Cognitive and affective probing: a tutorial and review of active learning for neuroadaptive technology
Objective. The interpretation of neurophysiological measurements has a decades-long history, culminating in current real-time brain-computer interfacing (BCI) applications for both patient and healthy populations. Over the course of this history, one focus has been on the investigation of cortical responses to specific stimuli. Such responses can be informative with respect to the human user's mental state at the time of presentation. An ability to decode neurophysiological responses to stimuli in real time becomes particularly powerful when combined with a simultaneous ability to autonomously produce such stimuli. This allows a computer to gather stimulus-response samples and iteratively produce new stimuli based on the information gathered from previous samples, thus acquiring more, and more specific, information. This information can even be obtained without the explicit, voluntary involvement of the user. Approach. We define cognitive and affective probing, referring to an application of active learning where repeated sampling is done by eliciting implicit brain responses. In this tutorial, we provide a definition of this method that unifies different past and current implementations based on common aspects. We then discuss a number of aspects that differentiate various possible implementations of cognitive probing. Main results. We argue that a key element is the user model, which serves as both information storage and basis for subsequent probes. Cognitive probing can be used to continuously and autonomously update this model, refining the probes, and obtaining increasingly detailed or accurate information from the resulting brain activity. In contrast to a number of potential advantages of the method, cognitive probing may also pose a threat to informed consent, our privacy of thought, and our ability to assign responsibility to actions mediated by the system. Significance. This tutorial provides guidelines to both implement, and critically discuss potential ethical implications of, novel cognitive probing applications and research endeavours.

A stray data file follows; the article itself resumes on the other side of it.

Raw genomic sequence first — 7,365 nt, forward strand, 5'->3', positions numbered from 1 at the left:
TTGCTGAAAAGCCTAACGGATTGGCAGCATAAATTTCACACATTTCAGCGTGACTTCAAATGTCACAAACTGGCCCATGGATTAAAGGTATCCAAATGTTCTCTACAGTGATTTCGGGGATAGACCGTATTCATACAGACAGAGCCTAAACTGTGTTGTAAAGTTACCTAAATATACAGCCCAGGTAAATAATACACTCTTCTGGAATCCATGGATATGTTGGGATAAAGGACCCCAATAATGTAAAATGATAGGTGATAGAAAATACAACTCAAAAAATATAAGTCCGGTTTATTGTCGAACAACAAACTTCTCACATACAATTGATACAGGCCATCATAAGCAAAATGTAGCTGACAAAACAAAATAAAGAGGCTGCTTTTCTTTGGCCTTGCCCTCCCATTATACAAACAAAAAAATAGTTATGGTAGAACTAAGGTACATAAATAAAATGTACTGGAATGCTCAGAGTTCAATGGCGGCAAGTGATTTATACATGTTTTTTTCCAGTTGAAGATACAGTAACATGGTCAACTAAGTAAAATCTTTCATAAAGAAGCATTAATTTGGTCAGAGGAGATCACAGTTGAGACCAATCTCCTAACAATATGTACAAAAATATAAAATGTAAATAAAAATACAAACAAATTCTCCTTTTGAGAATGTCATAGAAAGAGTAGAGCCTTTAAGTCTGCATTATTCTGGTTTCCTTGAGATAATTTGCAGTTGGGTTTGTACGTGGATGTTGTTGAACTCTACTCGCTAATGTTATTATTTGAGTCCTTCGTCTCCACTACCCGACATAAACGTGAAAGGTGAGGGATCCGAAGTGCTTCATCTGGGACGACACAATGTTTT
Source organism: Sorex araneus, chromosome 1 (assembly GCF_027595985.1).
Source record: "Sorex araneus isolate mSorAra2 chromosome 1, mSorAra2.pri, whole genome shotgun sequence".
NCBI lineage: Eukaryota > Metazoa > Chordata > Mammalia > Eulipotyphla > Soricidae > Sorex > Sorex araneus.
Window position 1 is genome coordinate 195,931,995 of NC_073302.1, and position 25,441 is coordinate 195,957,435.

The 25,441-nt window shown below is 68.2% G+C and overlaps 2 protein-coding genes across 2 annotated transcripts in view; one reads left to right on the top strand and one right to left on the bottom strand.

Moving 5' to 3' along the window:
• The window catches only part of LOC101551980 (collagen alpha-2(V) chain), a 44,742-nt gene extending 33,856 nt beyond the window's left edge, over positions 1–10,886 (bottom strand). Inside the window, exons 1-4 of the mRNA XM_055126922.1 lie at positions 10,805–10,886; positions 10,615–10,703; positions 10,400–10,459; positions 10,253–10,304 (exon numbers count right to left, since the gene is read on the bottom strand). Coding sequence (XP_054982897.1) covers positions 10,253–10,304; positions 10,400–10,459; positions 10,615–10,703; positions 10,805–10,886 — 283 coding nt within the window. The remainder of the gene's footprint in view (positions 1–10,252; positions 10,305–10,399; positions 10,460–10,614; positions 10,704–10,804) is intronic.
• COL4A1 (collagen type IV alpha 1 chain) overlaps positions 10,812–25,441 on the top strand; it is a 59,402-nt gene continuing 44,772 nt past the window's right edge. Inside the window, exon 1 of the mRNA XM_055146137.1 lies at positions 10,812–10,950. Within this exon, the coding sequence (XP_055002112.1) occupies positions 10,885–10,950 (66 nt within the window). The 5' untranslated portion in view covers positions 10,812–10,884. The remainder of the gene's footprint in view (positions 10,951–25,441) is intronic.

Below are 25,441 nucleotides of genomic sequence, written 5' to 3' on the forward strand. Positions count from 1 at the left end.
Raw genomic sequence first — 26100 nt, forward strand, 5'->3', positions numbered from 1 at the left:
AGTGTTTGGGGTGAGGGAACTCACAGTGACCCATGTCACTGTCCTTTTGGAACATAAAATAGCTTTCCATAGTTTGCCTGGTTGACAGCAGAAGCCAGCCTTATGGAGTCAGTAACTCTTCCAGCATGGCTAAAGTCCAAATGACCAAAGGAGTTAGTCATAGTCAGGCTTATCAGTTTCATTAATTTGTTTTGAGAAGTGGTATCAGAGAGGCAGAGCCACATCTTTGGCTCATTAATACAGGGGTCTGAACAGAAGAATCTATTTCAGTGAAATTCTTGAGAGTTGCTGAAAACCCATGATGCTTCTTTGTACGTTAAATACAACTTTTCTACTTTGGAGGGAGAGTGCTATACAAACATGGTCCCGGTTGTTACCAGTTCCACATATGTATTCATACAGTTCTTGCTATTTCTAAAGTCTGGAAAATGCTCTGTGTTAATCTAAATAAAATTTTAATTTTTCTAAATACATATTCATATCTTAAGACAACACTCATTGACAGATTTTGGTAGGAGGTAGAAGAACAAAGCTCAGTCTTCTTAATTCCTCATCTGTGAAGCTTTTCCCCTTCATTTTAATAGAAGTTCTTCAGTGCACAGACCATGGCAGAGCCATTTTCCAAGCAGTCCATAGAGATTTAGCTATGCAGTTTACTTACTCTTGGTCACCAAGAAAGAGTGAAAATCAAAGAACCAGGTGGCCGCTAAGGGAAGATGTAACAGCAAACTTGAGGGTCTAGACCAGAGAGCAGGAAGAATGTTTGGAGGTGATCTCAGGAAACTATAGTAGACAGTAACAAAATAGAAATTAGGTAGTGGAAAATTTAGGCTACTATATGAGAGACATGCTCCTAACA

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Published in: Journal of Neural Engineering, 10.1088/1741-2552/ab5bb5, IOP